Officials with the Energy and Carbon Savings Trust, which oversees the auction proceeds, say it took time to create the new program, but that the money is coming. Last week, in fact, state officials announced a new $9 million grant program for large-scale energy-efficiency and renewable energy projects that will be paid for with auction proceeds and federal economic stimulus funds.

Given its strengths and weaknesses, it's not clear exactly how much of the RGGI concepts will end up in the national plan.

The congressional proposal does include auctions and the use of proceeds to promote energy efficiency, hallmarks of the RGGI program. However, most allowances would be given away in the beginning to reduce the immediate costs.

While officials in Maine and the other RGGI states want more use of auctions, they only dealt with one industry and a region that isn't reliant on the coal or oil industries. The federal plan would be much broader, going beyond power plants to include virtually all sources of emissions nationwide. Even motorists would effectively be covered because fuel importers would need to hold allowances.

The federal cap also would decline more aggressively and cover other heat trapping gases, such as methane, in addition to carbon dioxide.

Still, there is little doubt that Maine and the other RGGI states are shaping the debate.

"It's the only functioning compliance program in the United States right now," said Kathy Lee, a Maine-based global carbon markets consultant. "You go to a carbon meeting internationally and everyone knows RGGI. ... People continue to look at it as a model. Not that it's perfect, but it's working."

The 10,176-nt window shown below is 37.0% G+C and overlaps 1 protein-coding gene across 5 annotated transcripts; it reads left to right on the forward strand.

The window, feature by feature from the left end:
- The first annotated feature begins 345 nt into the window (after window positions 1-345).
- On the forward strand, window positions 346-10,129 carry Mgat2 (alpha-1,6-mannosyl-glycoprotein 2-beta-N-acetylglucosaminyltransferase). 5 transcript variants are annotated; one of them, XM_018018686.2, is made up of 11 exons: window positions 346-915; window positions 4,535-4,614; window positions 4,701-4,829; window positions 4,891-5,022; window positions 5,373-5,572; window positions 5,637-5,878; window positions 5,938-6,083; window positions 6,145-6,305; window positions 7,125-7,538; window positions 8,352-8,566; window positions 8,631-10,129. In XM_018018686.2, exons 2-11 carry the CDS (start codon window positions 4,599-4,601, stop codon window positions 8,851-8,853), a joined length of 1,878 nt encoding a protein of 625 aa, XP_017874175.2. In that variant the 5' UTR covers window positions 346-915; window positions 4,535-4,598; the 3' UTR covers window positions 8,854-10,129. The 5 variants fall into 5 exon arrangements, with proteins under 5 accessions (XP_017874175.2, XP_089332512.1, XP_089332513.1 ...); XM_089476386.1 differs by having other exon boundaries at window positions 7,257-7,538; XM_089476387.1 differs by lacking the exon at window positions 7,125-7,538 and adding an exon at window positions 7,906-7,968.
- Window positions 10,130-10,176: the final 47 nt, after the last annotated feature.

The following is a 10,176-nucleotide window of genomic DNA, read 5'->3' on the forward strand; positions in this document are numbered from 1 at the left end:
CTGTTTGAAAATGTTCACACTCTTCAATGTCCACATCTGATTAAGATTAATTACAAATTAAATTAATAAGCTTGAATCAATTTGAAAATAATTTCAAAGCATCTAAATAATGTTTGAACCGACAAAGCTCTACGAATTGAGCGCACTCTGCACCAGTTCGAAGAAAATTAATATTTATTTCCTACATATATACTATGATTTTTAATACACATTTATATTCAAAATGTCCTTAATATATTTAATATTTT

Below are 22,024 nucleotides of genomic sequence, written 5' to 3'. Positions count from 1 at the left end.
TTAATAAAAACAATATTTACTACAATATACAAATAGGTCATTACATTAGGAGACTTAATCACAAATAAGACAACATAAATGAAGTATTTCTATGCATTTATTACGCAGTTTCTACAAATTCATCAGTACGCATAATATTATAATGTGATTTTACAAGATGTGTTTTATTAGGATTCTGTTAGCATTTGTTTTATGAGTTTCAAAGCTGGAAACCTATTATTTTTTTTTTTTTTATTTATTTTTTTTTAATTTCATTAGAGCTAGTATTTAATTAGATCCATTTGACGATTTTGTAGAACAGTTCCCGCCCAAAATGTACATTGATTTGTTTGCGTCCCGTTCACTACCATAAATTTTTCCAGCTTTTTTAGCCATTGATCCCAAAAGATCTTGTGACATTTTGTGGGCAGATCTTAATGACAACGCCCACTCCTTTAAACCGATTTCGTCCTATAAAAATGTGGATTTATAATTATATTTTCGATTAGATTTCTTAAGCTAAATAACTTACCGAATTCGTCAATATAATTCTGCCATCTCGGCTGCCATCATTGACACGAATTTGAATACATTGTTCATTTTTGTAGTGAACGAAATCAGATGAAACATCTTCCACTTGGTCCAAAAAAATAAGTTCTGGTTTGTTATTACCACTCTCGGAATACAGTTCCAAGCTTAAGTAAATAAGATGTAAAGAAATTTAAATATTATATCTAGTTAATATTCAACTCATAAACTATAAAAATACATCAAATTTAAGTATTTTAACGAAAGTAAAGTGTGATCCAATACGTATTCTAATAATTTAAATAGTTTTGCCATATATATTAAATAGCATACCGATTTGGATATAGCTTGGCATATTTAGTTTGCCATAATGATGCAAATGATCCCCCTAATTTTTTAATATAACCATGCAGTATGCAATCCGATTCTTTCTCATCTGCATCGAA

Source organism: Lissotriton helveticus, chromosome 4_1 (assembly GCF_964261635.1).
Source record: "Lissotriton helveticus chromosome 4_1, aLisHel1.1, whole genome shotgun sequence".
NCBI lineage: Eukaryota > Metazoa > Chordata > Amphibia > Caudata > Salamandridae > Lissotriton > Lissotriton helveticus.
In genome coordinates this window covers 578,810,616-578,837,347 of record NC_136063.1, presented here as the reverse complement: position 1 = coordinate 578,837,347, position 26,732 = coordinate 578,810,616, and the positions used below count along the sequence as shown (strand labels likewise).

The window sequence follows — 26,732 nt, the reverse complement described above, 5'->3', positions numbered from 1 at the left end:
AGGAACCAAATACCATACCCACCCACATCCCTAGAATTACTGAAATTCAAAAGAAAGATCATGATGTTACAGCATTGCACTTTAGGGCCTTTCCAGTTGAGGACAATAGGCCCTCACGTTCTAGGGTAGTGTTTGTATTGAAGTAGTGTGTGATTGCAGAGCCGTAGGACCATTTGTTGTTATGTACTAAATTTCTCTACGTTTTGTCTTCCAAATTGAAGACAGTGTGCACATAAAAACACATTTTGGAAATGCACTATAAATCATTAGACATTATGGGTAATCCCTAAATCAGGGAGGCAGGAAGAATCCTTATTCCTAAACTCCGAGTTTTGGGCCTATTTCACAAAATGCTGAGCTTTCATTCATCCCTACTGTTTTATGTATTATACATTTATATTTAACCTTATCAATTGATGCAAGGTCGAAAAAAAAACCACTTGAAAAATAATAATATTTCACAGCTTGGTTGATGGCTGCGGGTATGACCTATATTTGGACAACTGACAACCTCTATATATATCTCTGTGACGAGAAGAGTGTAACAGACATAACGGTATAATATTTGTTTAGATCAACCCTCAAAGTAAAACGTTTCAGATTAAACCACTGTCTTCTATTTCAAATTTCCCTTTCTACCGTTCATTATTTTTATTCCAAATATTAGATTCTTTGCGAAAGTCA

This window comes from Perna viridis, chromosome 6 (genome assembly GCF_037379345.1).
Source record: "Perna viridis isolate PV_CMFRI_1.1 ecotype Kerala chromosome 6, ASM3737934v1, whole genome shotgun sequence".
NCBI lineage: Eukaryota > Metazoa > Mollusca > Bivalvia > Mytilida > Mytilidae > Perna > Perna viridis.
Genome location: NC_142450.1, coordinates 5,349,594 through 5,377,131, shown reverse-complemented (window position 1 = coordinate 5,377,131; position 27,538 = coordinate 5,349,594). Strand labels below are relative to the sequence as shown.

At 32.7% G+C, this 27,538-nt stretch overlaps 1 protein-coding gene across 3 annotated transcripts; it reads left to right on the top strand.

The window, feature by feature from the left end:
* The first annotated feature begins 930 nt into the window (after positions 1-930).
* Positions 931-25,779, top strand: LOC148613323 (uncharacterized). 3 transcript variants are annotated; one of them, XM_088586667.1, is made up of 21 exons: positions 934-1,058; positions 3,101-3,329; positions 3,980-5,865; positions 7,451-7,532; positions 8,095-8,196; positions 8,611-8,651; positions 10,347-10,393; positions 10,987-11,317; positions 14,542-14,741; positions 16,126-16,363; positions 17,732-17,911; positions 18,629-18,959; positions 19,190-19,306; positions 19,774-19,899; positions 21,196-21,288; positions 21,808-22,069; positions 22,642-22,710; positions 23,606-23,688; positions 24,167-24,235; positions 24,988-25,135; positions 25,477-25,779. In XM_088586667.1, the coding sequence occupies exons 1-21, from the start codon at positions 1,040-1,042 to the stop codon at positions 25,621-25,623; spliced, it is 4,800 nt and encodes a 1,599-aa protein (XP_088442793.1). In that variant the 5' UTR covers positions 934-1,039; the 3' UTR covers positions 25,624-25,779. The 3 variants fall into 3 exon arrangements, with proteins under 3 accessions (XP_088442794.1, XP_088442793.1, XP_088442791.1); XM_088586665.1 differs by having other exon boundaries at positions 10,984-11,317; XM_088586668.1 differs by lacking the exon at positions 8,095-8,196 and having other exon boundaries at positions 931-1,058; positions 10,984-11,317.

RGGI: LEADING THE WAY ON CAP-AND-TRADE

THE REGIONAL Greenhouse Gas InitiativeI requires large power-generating plants in 10 Northeastern states to buy one allowance for every ton of carbon dioxide they release into the atmosphere, starting in 2009.

ALLOWANCES CAN be purchased at auctions directly from the states or from each other in the private market.

THE OVERALL NUMBER of allowances will be capped for six years and then gradually reduced by 10 percent by the end of 2018, making it increasingly expensive to pollute and forcing the dirtiest plants to improve or shut down. Maine and other states will use revenue from the sale of allowances to encourage energy efficiency and conservation.

THE 10 STATES participating are: Maine, Vermont, New Hampshire, Massachusetts, Connecticut, Rhode Island, New York, New Jersey, Delaware and Maryland.

Maine has six fossil-fuel power plants that generate more than 25 megawatts and must buy allowances:

  • Wyman Station in Yarmouth
  • Calpine Corp.'s Westbrook Energy Center in Westbrook
  • Rumford Power in Rumford
  • Verso Paper's mill in Jay
  • Verso Paper's mill in Bucksport
  • Casco Bay Energy in Veazie

Source: http://pressherald.mainetod...

OCT 4 2009
https://www.windaction.org/posts/22491-northeast-emissions-project-plots-course-for-national-plan